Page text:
Combat cards? Oh yes – all of this isn’t enough for Scythe – it also includes a combat system. This works by spending power and one-off combat cards to expel all of an opponent’s units from a territory leaving behind any resources they have gathered. As such, the presence of a mech or a leader can be an important deterrent – the more of these you have on a hex the more combat cards you can spend in defense and thus the more an opponent will likely have to commit to the assault.
Yeah, there’s a lot going on in Scythe and the remarkable thing about it is how well integrated all these systems are. Every part of the game feeds into every other part and as such everything feels meaningful. You build mechs for logistic support but they also serve as an important component of the escalating arms race around the table. You want the key bonuses offered by mech construction, so you need to mine metals, which means that you need to be recuiting ever more expensive workers to get the most out of your productions. All of that necessitates more mechs so you can conveniently get workers where they need to go and protect their riches until you can spend them.
All of this is incentivised by the scoring system that awards victory stars for completing key infrastructure goals – building all your structures, your mechs, your upgrades and so on. Each of these grants an important step towards victory as does winning in combat – but simply holding territory has an important score component too. Popularity is a currency for certain actions but it’s also a huge score multiplier at the end. Those scenarios where you sacrifice popularity for immediate gain seem less like a good deal as you get farther towards the end game, but in the early stages their advantages can seem too great to resist. There’s a remarkable sense of holistic design here. It’s a game where clearly someone has sat down and thought carefully about the reasons why everything might be done and considered how to maximise local impact across the whole game.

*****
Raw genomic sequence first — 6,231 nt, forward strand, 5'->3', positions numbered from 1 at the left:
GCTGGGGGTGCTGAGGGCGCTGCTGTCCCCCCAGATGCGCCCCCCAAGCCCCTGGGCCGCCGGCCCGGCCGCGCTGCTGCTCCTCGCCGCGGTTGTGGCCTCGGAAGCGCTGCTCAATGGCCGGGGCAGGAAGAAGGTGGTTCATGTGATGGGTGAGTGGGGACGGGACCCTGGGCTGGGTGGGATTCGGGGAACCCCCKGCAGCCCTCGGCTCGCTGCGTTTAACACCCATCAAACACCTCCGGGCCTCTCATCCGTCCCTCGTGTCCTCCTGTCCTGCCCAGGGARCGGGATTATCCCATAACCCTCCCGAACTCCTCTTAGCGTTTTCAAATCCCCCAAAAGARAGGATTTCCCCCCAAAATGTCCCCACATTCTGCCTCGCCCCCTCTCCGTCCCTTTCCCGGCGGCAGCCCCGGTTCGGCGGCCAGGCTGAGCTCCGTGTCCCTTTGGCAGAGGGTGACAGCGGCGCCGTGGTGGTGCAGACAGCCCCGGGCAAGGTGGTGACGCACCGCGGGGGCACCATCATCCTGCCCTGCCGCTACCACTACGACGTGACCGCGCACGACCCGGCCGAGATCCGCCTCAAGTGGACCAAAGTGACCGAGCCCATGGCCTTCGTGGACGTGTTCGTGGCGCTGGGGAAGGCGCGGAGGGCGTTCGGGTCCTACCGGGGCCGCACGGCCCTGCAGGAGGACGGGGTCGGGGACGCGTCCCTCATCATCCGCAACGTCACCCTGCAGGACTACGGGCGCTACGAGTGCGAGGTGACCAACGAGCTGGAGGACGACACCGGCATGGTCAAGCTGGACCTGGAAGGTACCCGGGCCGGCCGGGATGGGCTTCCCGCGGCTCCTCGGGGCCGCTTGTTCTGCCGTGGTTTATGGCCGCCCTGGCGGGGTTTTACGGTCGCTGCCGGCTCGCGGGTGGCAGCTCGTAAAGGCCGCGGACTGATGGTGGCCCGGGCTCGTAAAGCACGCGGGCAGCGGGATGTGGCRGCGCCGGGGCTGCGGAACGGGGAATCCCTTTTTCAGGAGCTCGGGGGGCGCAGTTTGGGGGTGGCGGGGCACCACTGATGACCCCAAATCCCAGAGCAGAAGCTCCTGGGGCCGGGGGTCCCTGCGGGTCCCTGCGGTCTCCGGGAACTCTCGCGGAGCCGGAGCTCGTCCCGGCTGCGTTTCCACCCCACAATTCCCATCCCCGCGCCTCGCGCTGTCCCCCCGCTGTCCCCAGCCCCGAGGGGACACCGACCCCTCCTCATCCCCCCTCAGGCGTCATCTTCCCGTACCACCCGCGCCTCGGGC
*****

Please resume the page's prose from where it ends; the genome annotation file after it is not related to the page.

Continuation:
It’s not that every choice feels meaningful because there are plenty of times when you’re doing things you don’t really care about just because you can’t take your preferred option. However, it does feel like every time that happens it’s because of a flaw in how you’ve played, or an inefficiency that was forced on you by the result of enemy actions. You can always unravel the situations and find the point where you set up the circumstances of your current option impoverishment. Every action might not feel meaningful, but every one that didn’t feels like it was meant.